When you look at different coverage surveys and 4G connectivity analysis reports, EE is regularly crowned the best performer overall, and takes top-spot for most of the regional measurements as well. There is a simple reason for this; EE has spent more money improving its geographical coverage than its competitors.

While this is an achievement which should be applauded, the idea of rural roaming and generic shared infrastructure would erode this competitive advantage which it has been building towards. Don’t forget, EE has not been building out this 4G network because it is run by people who are just nice guys and want to help everyone in the UK. This investment has been made to give the team something to shout about and create an advantage when attempting to secure more customers.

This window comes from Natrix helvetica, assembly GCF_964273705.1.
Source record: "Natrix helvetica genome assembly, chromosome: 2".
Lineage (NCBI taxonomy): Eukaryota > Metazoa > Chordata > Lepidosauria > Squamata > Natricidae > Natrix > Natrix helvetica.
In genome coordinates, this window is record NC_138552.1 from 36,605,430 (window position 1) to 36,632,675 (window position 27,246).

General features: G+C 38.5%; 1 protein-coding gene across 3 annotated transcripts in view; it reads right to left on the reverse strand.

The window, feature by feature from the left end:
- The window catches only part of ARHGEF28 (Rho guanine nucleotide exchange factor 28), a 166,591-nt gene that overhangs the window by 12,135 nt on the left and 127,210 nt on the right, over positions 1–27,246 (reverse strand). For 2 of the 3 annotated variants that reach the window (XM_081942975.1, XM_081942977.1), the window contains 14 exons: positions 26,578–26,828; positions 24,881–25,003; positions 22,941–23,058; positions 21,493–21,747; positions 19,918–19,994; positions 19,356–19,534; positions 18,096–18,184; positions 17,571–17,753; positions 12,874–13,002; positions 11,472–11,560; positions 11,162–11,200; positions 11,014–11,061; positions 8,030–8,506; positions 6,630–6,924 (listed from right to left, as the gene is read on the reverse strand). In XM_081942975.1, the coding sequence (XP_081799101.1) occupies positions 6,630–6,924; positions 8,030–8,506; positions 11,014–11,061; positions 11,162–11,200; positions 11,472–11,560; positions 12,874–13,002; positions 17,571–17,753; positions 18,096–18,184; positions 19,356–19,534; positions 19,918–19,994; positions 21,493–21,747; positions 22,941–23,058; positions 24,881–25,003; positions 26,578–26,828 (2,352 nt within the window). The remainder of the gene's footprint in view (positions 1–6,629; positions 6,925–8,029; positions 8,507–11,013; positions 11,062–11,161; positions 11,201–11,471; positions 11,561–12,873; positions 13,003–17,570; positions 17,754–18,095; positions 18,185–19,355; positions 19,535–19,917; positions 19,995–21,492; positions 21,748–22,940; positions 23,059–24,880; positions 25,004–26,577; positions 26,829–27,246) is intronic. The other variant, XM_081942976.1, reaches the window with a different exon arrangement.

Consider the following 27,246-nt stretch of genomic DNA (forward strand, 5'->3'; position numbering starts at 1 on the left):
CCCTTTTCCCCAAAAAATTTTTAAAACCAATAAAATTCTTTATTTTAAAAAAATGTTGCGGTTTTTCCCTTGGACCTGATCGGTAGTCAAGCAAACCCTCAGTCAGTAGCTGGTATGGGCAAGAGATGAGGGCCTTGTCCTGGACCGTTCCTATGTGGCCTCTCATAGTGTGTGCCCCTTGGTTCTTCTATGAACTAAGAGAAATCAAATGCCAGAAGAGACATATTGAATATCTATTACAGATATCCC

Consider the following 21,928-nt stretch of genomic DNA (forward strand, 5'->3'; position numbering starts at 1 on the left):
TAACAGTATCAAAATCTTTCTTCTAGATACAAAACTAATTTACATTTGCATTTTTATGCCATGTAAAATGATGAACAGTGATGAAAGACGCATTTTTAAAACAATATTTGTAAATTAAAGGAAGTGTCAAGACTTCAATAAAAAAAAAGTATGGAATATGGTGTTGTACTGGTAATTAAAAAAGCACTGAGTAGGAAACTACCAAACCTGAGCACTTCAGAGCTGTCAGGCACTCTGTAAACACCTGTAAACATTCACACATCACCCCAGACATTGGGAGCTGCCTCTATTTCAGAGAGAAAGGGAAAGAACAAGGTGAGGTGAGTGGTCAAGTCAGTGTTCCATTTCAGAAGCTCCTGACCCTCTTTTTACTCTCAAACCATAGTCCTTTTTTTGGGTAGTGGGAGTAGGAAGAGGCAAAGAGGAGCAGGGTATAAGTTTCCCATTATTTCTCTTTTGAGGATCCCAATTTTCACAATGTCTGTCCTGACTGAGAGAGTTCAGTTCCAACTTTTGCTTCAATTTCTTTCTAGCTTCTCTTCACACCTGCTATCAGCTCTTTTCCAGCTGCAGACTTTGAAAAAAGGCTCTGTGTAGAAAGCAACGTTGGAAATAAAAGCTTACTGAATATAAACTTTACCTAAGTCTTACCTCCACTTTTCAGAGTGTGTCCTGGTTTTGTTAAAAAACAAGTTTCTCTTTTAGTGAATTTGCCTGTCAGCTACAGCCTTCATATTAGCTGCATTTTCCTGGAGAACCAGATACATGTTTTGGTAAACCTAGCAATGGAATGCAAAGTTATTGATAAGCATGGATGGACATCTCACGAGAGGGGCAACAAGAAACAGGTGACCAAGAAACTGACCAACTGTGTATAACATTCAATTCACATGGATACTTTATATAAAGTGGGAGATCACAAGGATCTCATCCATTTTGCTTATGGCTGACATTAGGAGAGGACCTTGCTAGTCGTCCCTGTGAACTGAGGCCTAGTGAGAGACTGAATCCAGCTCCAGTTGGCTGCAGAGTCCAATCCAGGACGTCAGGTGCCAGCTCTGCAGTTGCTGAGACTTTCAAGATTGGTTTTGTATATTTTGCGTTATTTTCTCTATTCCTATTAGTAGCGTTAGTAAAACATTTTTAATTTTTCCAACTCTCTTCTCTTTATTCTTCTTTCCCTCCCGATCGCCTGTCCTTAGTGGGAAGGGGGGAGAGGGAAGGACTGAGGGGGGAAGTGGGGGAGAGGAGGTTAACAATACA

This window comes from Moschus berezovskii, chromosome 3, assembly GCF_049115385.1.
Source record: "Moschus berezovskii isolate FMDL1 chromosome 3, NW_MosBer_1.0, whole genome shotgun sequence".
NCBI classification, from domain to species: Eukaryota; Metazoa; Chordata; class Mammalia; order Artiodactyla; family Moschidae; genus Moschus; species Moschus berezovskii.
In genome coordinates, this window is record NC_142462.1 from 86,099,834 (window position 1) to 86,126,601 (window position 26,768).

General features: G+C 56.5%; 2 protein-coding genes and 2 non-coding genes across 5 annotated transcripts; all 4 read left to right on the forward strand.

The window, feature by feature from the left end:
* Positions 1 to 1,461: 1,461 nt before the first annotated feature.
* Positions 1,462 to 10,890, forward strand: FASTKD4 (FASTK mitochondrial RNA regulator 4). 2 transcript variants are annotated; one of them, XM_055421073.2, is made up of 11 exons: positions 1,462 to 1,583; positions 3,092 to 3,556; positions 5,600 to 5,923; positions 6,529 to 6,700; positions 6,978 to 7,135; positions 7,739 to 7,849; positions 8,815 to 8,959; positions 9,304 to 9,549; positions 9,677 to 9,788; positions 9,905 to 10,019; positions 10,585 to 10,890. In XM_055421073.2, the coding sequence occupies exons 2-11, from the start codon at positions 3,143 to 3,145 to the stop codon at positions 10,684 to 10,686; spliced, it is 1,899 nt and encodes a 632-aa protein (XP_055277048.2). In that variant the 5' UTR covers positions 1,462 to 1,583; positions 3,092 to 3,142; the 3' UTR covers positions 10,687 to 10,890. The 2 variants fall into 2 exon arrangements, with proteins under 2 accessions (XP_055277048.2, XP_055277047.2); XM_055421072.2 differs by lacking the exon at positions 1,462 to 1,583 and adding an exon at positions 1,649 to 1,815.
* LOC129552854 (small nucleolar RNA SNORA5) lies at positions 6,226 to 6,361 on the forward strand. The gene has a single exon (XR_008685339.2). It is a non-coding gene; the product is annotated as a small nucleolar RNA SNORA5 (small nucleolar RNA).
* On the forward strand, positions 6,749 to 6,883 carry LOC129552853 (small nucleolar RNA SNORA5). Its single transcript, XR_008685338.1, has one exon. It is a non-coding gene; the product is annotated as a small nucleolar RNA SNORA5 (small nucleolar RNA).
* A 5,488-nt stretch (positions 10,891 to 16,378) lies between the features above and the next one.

EE wants to be able to go to potential customers and tell them they won’t only have better signal in all the normal places, but everywhere they could possible think of going. It’s a long-term strategic decision to put it in a stronger position than its rivals. Should there be any surprise EE does not want its rivals to benefit from the hard work, foresight and investments it has been making for its 4G networks?

Reading between the lines, this is what the objection is based around. BT is prepared to have discussions on collaboration to provide coverage in areas where there is none but allowing competitors to piggy back on its investments is a commercially idiotic idea. Why would it give away such a competitive edge in an industry where profits are so difficult to come by? It has made investments in commercially unattractive areas, so its rivals should have to as well.